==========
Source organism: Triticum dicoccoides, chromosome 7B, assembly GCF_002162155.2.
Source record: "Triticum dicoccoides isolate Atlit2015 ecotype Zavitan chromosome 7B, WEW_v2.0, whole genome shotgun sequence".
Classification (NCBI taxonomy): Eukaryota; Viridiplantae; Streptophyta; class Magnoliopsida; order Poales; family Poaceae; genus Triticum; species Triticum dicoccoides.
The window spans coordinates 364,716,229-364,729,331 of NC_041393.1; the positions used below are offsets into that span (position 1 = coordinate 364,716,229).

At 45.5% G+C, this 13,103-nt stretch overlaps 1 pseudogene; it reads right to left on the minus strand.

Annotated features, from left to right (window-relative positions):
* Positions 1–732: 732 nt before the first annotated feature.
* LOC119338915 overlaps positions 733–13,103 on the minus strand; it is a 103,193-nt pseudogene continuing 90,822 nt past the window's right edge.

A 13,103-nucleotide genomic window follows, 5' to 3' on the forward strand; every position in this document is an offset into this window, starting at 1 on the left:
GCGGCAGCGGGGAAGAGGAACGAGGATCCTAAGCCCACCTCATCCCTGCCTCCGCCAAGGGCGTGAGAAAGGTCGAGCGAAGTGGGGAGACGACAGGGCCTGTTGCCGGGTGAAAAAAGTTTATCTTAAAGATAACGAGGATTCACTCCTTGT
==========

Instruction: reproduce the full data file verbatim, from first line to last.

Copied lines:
Source organism: Triticum dicoccoides, chromosome 7B, assembly GCF_002162155.2.
Source record: "Triticum dicoccoides isolate Atlit2015 ecotype Zavitan chromosome 7B, WEW_v2.0, whole genome shotgun sequence".
Classification (NCBI taxonomy): Eukaryota; Viridiplantae; Streptophyta; class Magnoliopsida; order Poales; family Poaceae; genus Triticum; species Triticum dicoccoides.
The window spans coordinates 364,716,229-364,729,331 of NC_041393.1; the positions used below are offsets into that span (position 1 = coordinate 364,716,229).

At 45.5% G+C, this 13,103-nt stretch overlaps 1 pseudogene; it reads right to left on the minus strand.

Annotated features, from left to right (window-relative positions):
* Positions 1–732: 732 nt before the first annotated feature.
* LOC119338915 overlaps positions 733–13,103 on the minus strand; it is a 103,193-nt pseudogene continuing 90,822 nt past the window's right edge.

A 13,103-nucleotide genomic window follows, 5' to 3' on the forward strand; every position in this document is an offset into this window, starting at 1 on the left:
GCGGCAGCGGGGAAGAGGAACGAGGATCCTAAGCCCACCTCATCCCTGCCTCCGCCAAGGGCGTGAGAAAGGTCGAGCGAAGTGGGGAGACGACAGGGCCTGTTGCCGGGTGAAAAAAGTTTATCTTAAAGATAACGAGGATTCACTCCTTGT